My Boobs and I are Outraged

oscarby Jessica Critcher

Sometimes I wonder what it would be like to go a whole day without feeling angry about misogyny. That day is not today.

Of all the ridiculous things said at the Oscars, I find myself most upset at Seth MacFarlane’s “Boobs” song. It’s like a splinter in my heel: it hurts and I can’t stop picking at it. The fact that I’ve already been told, in the nicest way possible, to calm down about it ties the whole thing up in a nice, sexist bow.

Where do I even start?

MacFarlane sang about having seen several actresses’ breasts in films. That was the entire joke: “We saw your boobs. In that movie that we saw, we saw your boobs.” He then lists specific films in which actresses, most of them present, appeared topless, except for Jennifer Lawrence, of whom he says, “We haven’t seen Jennifer Lawrence’s boobs at all.”

Apparently those are the only two relevant categories for women at the academy awards: those whose breasts we have seen and enjoyed and those whose breasts we haven’t. Maybe that has something to do with why only one woman has ever won Best Director.

The cheeky, adolescent, boys-will-be-boys tone of the song is played off as if it’s supposed to be a compliment. Angelina Jolie’s breasts, MacFarlane says, “made us feel excited and alive.” But whether it’s a famous man with a microphone on television or a stranger yelling at us from a street corner, women are constantly reminded that our bodies are public property – not our own, but belonging to and existing for men.

Even grammatically, the phrase “We saw your boobs” is problematic. It makes viewers the subject of the sentence and ignores the fact that these women have any sort of agency, phrasing it instead as if viewers were peeping without these women’s consent.

But exposing one’s breasts on film isn’t unequivocally good, either. The double standard would never allow that. It is apparently possible to do this in too many films, as he reminded Kate Winslet, listing off several films in which she appears topless, adding “and whatever you’re shooting right now.”

There was also a cheap dig at Scarlett Johansson, saying we saw her boobs not on the big screen, but on our mobile phones. I couldn’t help but make the connection to women being blackmailed with naked photos on the internet, or the recent trend of revenge porn. He has seen their breasts, he can see them anytime he wants, and he doesn’t let us forget.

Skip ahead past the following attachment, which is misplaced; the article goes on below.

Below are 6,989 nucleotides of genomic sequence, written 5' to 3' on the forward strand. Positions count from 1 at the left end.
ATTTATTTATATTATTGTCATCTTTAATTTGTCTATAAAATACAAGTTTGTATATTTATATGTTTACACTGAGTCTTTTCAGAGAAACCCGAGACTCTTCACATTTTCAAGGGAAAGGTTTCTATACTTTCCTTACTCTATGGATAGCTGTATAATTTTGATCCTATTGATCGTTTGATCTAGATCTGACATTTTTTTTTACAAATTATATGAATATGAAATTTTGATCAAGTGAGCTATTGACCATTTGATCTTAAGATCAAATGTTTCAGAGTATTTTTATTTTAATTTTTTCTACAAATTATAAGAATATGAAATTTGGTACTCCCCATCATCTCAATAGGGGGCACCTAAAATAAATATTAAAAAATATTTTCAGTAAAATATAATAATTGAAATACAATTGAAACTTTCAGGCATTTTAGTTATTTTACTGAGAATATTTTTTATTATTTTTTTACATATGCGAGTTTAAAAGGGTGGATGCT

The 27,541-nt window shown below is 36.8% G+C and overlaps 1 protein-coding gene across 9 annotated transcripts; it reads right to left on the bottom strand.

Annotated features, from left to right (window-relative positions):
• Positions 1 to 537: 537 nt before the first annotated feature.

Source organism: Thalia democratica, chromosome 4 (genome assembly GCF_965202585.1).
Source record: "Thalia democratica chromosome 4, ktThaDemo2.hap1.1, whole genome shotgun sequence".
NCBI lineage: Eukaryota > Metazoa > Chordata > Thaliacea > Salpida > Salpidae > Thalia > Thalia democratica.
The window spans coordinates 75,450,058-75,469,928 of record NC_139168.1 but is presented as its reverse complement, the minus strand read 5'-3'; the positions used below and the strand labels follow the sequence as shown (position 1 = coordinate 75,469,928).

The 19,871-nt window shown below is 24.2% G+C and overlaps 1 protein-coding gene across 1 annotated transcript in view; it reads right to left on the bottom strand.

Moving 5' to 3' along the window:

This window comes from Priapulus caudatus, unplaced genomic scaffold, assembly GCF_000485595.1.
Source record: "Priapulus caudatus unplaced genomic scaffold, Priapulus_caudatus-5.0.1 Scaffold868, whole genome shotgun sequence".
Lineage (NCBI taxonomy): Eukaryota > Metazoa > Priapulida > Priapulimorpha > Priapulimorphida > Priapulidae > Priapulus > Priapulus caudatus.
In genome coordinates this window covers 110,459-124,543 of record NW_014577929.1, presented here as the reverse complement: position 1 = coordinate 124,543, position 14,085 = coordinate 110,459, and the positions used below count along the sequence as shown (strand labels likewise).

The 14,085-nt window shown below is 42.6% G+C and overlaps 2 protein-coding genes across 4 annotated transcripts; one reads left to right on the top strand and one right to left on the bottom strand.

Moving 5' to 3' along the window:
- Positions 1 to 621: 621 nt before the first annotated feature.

Another disturbing thing about this song is that the films listed are serious dramas for which many of the actresses were critically praised. Several of the breasts MacFarlane delights in having seen were exposed in the context of rape or assault in the films. Boys Don’t Cry in particular is about a trans man who is beaten, raped and murdered. I fail to find anything hilarious about that, whether or not we saw Hilary Swank topless.
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Posted on by Jessica Critcher in Feminism, Pop Culture 8 Comments

Oscars Miss Women Directors

Something to keep in mind if you’re watching the Oscars tomorrow night. This montage from Women and Hollywood shows the correlation between the demographics of Oscar voters (older white men) and the choices they make in the Best Director Academy Award.

According to their statement accompanying the video’s release:

Because the world is paying attention to Hollywood in a bigger way this week there is an opportunity to raise awareness about gross inequities in the business.  So we here at Women and Hollywood are taking this opportunity to say that THERE NEED TO BE MORE WOMEN CONSIDERED FOR BEST DIRECTOR.

So we put together this video (it’s only a little over a minute) highlighting some of the women directed films from this past year that were passed over.  We’re not trying to say that all of them should have been nominated (though we think a couple of them should have), what we are trying to say is that we have to find a way to get women directors into these conversations.